And that's before we even begin broaching the subject of vibration fatigue. If you need to be in a shaky environment for extended periods, you're going to get tired.
I had time today to fully read the link you posted.

According to this study, for a tire on coarse asphalt, rolling resistance decreases when pressure increases, up to 100psi. Above 100psi, the resistance starts to become worse again. So the optimal pressure for the lowest rolling resistance is 100psi.

Am I missing something? Hookless cannot safely reach 100psi, so according to the study that you provided, one will never be able to run the most optimal pressure on a hookless rim. That's terrible. What's going on? Why should anyone ever buy hookless then?

This study also didn't include testing on a velodrome surface. I'd be curious to read the study you were talking about that involved a velodrome surface.
Yan is offline  
Old 02-28-24, 09:33 AM
  #113  
Fat n slow
 
Join Date: Oct 2013
Location: Saratoga, NY
Posts: 4,306

Bikes: Cervelo R3, Giant Revolt

Mentioned: 2 Post(s)
Tagged: 0 Thread(s)
Quoted: 3261 Post(s)
Liked 2,087 Times in 981 Posts
Originally Posted by Dave Mayer
Visited my local bike dealer recently. One of the 'big three'. Most of the higher end road and gravel options came hookless, with a small selection of 'approved' tire options. Of course these options were only sold through the dealer network, and they were all bloody expensive.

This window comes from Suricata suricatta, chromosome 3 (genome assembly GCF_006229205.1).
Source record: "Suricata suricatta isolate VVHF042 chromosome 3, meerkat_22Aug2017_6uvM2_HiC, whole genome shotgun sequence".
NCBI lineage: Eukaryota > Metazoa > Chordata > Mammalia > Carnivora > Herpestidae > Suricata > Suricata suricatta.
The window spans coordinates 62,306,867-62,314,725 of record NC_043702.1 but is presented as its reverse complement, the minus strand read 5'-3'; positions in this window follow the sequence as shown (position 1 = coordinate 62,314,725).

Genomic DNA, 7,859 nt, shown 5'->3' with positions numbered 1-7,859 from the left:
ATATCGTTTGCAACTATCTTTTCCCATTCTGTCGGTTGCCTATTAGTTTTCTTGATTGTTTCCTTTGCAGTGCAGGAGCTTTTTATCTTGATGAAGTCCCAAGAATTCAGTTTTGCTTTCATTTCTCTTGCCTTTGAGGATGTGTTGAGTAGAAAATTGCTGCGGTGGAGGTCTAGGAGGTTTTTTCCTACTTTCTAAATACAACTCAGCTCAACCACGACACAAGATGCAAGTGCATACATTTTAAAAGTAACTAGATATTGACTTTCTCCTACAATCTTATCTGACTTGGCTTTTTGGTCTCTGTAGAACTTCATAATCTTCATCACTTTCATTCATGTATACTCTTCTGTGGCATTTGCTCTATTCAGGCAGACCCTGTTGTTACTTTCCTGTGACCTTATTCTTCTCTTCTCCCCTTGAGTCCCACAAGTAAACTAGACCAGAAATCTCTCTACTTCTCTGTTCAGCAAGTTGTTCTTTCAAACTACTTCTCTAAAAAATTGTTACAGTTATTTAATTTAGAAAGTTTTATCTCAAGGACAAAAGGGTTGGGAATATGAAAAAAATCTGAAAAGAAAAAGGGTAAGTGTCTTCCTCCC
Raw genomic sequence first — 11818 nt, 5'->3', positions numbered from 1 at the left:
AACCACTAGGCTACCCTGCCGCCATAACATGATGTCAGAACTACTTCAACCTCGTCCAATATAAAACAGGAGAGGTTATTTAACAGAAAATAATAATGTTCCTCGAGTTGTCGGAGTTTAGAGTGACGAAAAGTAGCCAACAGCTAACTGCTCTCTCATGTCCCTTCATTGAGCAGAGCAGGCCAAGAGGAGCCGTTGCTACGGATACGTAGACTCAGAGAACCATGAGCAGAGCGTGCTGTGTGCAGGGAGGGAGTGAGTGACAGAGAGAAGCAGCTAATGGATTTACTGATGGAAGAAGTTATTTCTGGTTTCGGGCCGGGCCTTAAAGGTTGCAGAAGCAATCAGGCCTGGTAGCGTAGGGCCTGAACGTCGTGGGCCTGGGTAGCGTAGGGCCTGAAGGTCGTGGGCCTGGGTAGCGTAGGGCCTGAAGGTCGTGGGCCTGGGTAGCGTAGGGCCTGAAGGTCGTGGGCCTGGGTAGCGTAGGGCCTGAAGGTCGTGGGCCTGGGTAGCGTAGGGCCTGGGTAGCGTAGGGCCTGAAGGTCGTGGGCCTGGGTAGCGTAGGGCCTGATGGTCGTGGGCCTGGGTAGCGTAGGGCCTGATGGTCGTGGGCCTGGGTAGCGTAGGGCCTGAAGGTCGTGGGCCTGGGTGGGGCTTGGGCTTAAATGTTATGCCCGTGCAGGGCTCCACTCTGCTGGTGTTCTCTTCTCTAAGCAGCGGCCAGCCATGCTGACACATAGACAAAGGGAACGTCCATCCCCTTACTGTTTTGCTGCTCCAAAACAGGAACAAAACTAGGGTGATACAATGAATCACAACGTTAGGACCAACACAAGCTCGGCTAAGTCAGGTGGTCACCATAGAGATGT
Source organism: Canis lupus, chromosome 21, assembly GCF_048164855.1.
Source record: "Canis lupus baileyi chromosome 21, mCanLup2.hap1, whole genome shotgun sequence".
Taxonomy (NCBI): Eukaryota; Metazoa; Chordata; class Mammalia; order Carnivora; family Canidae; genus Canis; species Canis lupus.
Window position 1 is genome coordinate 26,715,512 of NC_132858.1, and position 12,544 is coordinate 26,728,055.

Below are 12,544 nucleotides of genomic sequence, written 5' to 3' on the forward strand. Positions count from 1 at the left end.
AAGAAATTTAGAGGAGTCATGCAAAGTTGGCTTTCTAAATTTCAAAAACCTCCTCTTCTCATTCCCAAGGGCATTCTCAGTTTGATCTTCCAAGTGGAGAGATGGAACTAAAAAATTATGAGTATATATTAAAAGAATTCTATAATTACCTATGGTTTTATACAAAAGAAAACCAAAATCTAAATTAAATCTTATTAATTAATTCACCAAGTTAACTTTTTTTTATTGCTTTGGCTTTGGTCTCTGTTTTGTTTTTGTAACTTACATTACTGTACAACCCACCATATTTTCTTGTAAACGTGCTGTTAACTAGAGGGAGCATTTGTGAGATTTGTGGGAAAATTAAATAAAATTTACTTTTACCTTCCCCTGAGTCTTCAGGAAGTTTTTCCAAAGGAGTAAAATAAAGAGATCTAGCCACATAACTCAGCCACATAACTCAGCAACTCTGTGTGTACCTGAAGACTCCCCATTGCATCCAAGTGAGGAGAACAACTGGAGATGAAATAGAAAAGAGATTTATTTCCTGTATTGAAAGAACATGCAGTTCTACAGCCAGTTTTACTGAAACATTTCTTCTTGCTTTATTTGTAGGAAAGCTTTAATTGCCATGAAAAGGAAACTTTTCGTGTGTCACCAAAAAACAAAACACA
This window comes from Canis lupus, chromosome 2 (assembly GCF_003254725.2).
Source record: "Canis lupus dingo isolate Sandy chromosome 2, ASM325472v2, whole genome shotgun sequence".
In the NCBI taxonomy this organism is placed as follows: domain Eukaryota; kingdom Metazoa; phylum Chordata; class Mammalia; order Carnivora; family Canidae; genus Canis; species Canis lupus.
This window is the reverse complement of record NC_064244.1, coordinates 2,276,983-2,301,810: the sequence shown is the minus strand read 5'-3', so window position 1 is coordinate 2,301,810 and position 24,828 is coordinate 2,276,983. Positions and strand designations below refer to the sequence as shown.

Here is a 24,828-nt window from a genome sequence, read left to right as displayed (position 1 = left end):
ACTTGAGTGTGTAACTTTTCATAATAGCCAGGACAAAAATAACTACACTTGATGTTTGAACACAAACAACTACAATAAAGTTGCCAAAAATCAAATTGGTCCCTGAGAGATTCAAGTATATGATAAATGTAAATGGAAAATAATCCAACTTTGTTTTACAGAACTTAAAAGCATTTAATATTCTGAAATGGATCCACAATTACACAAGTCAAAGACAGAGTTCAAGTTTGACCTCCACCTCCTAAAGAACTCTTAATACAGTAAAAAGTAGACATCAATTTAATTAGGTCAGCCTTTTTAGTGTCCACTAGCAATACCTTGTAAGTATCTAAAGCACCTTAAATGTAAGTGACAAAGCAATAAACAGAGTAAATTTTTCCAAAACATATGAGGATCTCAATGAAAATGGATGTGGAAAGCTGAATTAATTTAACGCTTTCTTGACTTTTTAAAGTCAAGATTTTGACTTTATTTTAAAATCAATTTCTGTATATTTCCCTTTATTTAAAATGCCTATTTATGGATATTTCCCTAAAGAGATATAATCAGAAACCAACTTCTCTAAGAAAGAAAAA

What a load of horse ****. What tires are only available for big hookless only through a dealer network? Be specific. You can buy any number of hookless compatibles tires in the $50-60 range.
phrantic09 is offline  
Old 02-28-24, 09:35 AM
  #114  
Fat n slow
 
Join Date: Oct 2013
Location: Saratoga, NY
Posts: 4,306

Bikes: Cervelo R3, Giant Revolt

Mentioned: 2 Post(s)
Tagged: 0 Thread(s)
Quoted: 3261 Post(s)
Liked 2,087 Times in 981 Posts
Originally Posted by PeteHski
Given that hookless rims are genuinely cheaper to produce, it at least allows the manufacturer to price more competitively if necessary.

Zipp wheels are competitively priced, but for me the pressure tolerances are too marginal to consider them at any price.
Gotcha, I’m usually in the 170-175# range so I have lots of room. Currently running 28s at 58f, 62r.
phrantic09 is offline  
Old 02-28-24, 09:42 AM
  #115  
Sunshine
 
mstateglfr's Avatar
 
Join Date: Aug 2014
Location: Des Moines, IA
Posts: 16,710